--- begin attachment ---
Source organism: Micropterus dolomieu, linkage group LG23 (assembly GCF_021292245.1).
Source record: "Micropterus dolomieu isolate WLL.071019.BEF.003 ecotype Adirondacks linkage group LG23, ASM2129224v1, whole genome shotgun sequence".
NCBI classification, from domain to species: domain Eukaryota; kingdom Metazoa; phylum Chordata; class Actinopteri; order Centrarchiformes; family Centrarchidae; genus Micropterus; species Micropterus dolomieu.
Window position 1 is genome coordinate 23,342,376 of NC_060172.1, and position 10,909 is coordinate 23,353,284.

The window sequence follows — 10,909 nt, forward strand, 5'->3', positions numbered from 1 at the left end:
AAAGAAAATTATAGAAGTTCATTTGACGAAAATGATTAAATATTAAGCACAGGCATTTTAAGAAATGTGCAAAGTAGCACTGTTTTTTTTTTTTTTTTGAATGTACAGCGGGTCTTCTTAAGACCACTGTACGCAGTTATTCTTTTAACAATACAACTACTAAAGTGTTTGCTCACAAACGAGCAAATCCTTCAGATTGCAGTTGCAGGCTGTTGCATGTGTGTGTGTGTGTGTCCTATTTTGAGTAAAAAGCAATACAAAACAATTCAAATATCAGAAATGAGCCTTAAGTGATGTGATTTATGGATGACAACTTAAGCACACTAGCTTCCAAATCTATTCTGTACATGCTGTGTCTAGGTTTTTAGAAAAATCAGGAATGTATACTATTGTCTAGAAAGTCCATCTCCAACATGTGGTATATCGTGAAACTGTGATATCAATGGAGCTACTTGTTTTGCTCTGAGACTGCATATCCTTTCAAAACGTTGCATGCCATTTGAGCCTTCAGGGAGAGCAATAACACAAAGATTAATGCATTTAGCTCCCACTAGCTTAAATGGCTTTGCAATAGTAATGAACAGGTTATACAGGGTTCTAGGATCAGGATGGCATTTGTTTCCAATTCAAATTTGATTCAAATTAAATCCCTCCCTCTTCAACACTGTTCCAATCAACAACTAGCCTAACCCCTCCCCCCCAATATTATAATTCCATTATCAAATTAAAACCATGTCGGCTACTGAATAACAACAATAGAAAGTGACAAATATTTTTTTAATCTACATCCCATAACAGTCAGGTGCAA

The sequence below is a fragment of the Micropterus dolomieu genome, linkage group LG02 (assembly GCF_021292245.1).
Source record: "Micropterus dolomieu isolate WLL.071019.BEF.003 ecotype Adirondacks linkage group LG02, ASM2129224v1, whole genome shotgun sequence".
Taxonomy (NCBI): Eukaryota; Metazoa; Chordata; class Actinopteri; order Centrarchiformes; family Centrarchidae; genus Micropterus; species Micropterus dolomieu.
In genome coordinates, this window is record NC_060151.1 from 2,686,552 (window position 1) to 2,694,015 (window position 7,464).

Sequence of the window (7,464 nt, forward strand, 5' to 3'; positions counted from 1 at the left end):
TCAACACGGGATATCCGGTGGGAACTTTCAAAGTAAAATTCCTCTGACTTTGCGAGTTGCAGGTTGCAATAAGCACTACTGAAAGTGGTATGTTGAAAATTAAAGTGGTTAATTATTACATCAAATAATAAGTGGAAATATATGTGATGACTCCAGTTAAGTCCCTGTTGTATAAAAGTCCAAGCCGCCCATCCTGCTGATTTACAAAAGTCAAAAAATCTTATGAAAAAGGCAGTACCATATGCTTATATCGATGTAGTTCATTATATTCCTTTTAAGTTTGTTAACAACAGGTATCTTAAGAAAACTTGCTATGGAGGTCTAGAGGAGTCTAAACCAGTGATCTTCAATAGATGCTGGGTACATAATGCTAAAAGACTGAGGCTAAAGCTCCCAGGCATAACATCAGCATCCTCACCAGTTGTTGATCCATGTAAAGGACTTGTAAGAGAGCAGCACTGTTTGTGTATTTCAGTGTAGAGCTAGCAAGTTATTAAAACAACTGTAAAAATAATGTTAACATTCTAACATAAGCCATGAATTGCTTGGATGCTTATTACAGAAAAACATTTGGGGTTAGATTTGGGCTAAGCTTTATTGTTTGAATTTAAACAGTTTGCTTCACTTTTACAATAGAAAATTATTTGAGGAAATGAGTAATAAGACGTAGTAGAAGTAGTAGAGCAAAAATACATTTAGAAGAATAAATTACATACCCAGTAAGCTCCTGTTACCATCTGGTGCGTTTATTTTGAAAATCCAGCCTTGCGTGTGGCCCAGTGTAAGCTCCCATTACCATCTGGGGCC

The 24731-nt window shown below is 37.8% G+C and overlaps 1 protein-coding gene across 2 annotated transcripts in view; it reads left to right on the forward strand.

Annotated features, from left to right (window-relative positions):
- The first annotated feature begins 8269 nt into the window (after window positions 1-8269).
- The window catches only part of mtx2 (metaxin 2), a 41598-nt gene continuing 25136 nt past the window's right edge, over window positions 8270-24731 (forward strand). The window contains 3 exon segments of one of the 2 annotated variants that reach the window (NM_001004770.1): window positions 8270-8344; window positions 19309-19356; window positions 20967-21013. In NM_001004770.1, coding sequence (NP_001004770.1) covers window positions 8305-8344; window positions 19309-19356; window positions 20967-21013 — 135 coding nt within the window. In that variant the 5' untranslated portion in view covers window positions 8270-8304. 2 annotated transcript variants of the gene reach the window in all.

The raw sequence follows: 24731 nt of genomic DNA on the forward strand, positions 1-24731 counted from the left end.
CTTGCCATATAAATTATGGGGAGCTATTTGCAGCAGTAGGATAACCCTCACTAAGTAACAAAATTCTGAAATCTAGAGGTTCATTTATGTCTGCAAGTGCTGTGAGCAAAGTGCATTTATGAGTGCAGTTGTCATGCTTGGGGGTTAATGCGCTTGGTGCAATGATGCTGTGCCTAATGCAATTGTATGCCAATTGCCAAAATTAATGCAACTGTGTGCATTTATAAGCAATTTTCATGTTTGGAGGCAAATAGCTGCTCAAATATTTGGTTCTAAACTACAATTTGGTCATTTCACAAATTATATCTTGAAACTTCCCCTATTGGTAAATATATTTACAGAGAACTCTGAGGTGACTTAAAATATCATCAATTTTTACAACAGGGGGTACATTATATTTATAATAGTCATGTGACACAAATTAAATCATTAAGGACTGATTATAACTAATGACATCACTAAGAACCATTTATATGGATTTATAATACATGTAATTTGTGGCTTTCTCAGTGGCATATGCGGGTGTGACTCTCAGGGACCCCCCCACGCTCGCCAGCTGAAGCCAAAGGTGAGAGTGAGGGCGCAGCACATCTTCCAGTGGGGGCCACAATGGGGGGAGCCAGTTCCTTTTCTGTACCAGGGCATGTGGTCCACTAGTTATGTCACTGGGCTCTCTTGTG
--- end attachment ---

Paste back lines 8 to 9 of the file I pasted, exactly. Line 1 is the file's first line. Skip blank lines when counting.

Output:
Source record: "Micropterus dolomieu isolate WLL.071019.BEF.003 ecotype Adirondacks linkage group LG02, ASM2129224v1, whole genome shotgun sequence".
Taxonomy (NCBI): Eukaryota; Metazoa; Chordata; class Actinopteri; order Centrarchiformes; family Centrarchidae; genus Micropterus; species Micropterus dolomieu.